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My wife has a small daycare business in our home and is subject to regular inspections by the state. My wife casually informed me the other day that during a routine inspection, they asked if there were any firearms in the house and if they were secured. My wife indiscriminately took the inspector to the room in our home, outside of where the daycare is, and showed them my two gun cabinets. I don't keep them in a fire proof safe. They're just metal cabinets made by Stack-on. I keep my firearms in one and my ammo, cleaning and reloading supplies in the other. She said they were happy that they were secured and ammo and guns were kept separate. They asked where the keys were kept and my wife said I had control of them. Which is true, but the spare set is kept in our safe, which she has access to. I don't think they had any desire to look inside and I think the questions were genuine in the sense that many accidents happen every year where children are hurt or killed by loose firearms. However, I don't think the questions were respectful of my privacy. My wife unknowingly revealed to them something that I was not exactly comfortable sharing and with all the recent news articles that I'm reading about people unhappy about similar questions from their doctors, I feel that I'm not alone. I was a little shocked when she first told me what happened, but I bit my tongue and decided to digest the information before I spoke my feelings. I do know that she has a stressful job and is subject to constant scrutiny. Therefore, she most likely acted with an intention to please her inspectors. She also is not very interested in my firearms and I would think that she would be unaware of any privacy considerations with them. I think she acted with good intentions, but I can't help but be slightly uncomfortable with what she revealed to them, or maybe I'm over reacting. I would be happy to hear your opinions.
 

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I would have to go along with your feelings on the matter. But if your wife does daycare at your home,, then the line is pretty blurred.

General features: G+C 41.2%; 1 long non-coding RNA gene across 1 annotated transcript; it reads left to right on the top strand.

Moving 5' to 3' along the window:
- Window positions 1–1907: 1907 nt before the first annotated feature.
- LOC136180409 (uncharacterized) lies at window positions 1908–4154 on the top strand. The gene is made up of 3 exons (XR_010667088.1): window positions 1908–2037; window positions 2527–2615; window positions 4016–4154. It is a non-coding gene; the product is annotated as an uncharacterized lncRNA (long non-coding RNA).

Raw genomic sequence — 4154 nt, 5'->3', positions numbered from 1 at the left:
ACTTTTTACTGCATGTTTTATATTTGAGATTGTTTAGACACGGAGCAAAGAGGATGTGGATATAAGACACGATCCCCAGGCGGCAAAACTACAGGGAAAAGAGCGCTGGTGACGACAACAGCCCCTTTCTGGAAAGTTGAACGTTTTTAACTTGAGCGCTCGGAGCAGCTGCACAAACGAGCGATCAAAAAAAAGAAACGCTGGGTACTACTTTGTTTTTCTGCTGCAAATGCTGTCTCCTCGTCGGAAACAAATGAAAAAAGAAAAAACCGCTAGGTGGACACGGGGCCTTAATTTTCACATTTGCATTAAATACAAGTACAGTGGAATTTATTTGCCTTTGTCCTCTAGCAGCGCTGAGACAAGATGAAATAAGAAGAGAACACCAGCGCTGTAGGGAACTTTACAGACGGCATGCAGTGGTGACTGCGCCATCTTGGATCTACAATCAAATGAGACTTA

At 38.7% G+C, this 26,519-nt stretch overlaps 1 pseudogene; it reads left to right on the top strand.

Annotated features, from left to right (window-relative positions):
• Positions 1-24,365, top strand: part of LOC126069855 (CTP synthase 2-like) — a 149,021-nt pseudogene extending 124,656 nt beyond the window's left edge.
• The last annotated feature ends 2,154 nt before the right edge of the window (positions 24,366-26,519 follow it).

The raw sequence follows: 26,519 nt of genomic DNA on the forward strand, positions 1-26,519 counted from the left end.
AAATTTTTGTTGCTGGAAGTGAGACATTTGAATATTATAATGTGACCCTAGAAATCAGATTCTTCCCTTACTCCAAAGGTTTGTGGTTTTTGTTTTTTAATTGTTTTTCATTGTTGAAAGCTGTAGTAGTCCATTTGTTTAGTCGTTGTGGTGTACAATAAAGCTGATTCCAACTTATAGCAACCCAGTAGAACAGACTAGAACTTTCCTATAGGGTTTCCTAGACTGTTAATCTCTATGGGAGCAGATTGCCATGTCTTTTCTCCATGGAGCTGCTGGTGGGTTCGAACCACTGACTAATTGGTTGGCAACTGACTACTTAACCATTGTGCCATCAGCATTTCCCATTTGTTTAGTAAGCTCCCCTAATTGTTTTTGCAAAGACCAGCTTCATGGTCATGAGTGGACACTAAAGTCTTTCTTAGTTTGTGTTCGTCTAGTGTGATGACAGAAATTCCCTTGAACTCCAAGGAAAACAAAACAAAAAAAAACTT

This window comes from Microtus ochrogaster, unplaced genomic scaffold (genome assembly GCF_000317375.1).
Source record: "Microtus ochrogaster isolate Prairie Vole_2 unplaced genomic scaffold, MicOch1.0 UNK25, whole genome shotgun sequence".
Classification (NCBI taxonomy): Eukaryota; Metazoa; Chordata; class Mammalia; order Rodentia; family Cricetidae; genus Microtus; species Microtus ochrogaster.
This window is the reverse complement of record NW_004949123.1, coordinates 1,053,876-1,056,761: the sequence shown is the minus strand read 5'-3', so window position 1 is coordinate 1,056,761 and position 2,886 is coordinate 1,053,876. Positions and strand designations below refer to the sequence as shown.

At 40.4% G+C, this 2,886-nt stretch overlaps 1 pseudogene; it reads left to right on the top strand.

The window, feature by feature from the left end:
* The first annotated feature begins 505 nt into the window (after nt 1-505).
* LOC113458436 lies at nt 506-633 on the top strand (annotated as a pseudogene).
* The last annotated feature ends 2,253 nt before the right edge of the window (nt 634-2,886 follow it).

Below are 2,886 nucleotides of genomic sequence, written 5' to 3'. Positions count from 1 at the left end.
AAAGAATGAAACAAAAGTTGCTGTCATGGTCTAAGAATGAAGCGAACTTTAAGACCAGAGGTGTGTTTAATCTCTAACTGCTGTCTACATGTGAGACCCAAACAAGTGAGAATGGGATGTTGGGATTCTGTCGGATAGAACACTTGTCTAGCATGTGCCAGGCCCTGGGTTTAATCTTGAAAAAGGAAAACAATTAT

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.......the questions were genuine in the sense that many accidents happen every year where children are hurt or killed by loose firearms. However, I don't think....
Please do not unintentionally repeat the liberal talking points. There is no data to support the statement that " many accidents happen every year where children are hurt or killed by loose firearms". Unfortunately, yes, there are accidents but children being killed because of inappropriate access to firearms is a relatively rare event.

I don't think it's unreasonable for a inspector to ask about firearm security in a home being used as a child care center. It appeared from your description that the concern was preventing access and not simply were there any guns in the home.
 

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The inspectors now have it on record.
I hope it doesn't pose any problems in the future.
 

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I have no doubt that there are specific laws governing the operation of a day care center and the questionnaire they were using was specific to the state laws. I have no problems with inspectors asking about the availability of firearms at a daycare facility. If you are uncomfortable with those questions then you should get into another line of business. IMHO your wife did the right thing by being truthful with the inspectors and you did the right thing by having the firearms locked in a gun vault. It sounds like the inspectors were concerned about the children being cared for properly and when they saw it was a non-issue they moved on. I wouldn't worry too much that the state knows you have firearms as there are a lot of us around that do.
 

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I feel the inspectors were exercising due diligence and in a perfectly acceptable way. They asked if you had guns and how they were stored and who has access. To me, not doing that would be derelict. They didn't even ask how many, just how they were secured. Your wife remembering the other keys were in a safe is a non-issue and wouldn't have changed anything. You're doing it right and they acknowledged that, I'm a little unclear what you're uncomfortable with.